The major analytical approaches in International Relations generally don’t have much use for exceptionalist ideas. Realists like Stephen M. Walt tend to regard American Exceptionalism as a myth and a dangerous, self-deluding one at that. For realists, all states use power to pursue their interests in a competitive world. An ideology like American Exceptionalism–the belief that the US is a uniquely virtuous country with a special mission in the world–is likely to lead to imprudent and probably dangerous behavior in the world. Liberals conclude that it may be necessary for “an indispensable nation” to step up in order to provide critical international public goods. On the other hand, no nation is likely to be THE indispensable nation forever or in every situation. Exceptionalist rhetoric may coincidentally lead the US to step us in crucial situations, but it could also ironically lead the US away from providing the “best shot” to providing international public goods. Indeed, there is a whiff of desperation in the insistence on American Exceptionalism. Assuming that the US cannot maintain its recent hegemonic position in world affairs, crowing about our exceptionalism seems more like denial, and an unfortunate putting off of thinking seriously about US strategy in world where US power is not supreme.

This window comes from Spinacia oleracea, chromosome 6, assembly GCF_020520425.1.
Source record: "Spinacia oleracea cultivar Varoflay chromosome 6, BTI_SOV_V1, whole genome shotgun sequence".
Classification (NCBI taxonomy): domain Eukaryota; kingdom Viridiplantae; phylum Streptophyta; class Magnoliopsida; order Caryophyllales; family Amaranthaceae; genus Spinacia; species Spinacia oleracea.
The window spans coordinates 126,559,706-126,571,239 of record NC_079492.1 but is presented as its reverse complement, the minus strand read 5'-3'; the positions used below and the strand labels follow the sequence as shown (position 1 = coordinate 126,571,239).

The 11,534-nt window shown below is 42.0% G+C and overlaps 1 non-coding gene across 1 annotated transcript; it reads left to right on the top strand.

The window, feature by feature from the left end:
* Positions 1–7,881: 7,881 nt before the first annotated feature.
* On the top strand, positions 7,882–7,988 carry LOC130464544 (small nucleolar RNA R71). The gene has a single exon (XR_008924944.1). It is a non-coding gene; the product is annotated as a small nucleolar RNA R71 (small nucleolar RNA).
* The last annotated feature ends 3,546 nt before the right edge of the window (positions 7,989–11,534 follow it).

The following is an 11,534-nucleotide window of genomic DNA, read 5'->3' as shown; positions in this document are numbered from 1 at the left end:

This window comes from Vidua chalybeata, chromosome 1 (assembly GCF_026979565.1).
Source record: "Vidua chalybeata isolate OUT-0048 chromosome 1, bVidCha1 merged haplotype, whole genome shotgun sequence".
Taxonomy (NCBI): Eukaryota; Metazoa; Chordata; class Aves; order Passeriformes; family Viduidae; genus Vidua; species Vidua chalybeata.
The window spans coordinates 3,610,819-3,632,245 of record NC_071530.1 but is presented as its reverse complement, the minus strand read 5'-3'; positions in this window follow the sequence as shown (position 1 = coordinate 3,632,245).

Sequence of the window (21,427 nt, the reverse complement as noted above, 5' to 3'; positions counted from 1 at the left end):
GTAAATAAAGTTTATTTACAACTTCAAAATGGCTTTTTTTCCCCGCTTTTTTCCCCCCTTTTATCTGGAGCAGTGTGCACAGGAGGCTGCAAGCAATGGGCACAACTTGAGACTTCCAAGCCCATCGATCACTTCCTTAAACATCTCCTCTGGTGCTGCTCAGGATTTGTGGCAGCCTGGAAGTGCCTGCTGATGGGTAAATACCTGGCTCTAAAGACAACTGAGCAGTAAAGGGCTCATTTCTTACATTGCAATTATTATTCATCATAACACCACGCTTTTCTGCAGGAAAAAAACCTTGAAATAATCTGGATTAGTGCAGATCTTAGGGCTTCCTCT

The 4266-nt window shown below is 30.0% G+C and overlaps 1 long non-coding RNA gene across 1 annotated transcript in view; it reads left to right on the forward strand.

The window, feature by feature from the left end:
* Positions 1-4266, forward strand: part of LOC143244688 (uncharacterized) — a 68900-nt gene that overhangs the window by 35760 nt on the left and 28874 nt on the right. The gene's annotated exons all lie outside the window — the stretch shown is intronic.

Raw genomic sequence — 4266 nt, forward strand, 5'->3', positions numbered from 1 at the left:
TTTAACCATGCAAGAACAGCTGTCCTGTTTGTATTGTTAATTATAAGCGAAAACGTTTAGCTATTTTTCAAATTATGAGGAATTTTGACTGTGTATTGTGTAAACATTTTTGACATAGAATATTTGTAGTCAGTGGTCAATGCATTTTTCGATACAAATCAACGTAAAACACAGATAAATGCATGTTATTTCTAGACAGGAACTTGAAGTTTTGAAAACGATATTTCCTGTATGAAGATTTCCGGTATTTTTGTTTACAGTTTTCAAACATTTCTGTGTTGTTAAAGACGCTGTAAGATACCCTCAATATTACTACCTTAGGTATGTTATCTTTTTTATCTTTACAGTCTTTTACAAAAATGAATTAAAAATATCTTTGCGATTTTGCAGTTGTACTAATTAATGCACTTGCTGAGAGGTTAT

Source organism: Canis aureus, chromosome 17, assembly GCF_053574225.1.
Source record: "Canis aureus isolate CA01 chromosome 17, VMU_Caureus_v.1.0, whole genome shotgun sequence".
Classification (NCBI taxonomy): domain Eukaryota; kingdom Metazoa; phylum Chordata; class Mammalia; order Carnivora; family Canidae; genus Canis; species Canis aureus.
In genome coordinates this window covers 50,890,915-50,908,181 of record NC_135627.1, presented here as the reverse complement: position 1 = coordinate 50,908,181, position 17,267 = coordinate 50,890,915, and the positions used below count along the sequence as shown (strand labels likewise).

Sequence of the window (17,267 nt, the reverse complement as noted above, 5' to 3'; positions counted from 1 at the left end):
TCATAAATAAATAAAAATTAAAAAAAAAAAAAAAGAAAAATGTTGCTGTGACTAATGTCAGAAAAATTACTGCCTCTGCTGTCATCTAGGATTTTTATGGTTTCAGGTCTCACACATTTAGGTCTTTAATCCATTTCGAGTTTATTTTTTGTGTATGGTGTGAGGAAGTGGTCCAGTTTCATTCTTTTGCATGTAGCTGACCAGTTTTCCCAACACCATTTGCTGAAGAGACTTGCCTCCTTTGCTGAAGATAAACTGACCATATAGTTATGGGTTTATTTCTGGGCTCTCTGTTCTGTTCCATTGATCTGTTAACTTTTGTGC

In addition, like many slogans “American Exceptionalism” conceals a vital debate about what, if anything, is exceptional about the US. Is it the political economy of relatively unregulated capitalism? Is it a stride toward freedom in the working out of democratic political institutions? Is it the rule of law and the realization of equal rights under law? Is it an apocalyptic battle against the forces of evil? Is it the preservation of the essence of Western Civilization? All of these have their roots in the US experience and US culture. But there are obvious tensions among these versions of American exceptionalism. To allow “American Exceptionalism” to be treated as a simple slogan would be to risk instituting the version favored by whoever can shout loudest. That would shut down necessary critical voices.
As is so often true, clear thinking is not the result of simplistic slogans.
For more on the death of the Republican Foreign Policy Establishment, check this space later in the semester.
- The GOP’s Insipid American Exceptionalism (cato-at-liberty.org)
- Despite fights about its merits, idea of American exceptionalism a powerful force through history (religion.blogs.cnn.com)
- American Exceptionalism: the view from the Republican peanut gallery (dailymaverick.co.za)
- Amid a campaign of American exceptionalism, reminders of Romney’s international past (washingtonpost.com)
- Matt Welch on How American Exceptionalism Routed Paul-Family Foreign Policy (reason.com)
- Beware the Specter of American Exceptionalism (bobcornwall.com)
- GOP message: ‘We’re more American than you’ (summitcountyvoice.com)
- Ryan’s Missionary Foreign Policy (theamericanconservative.com)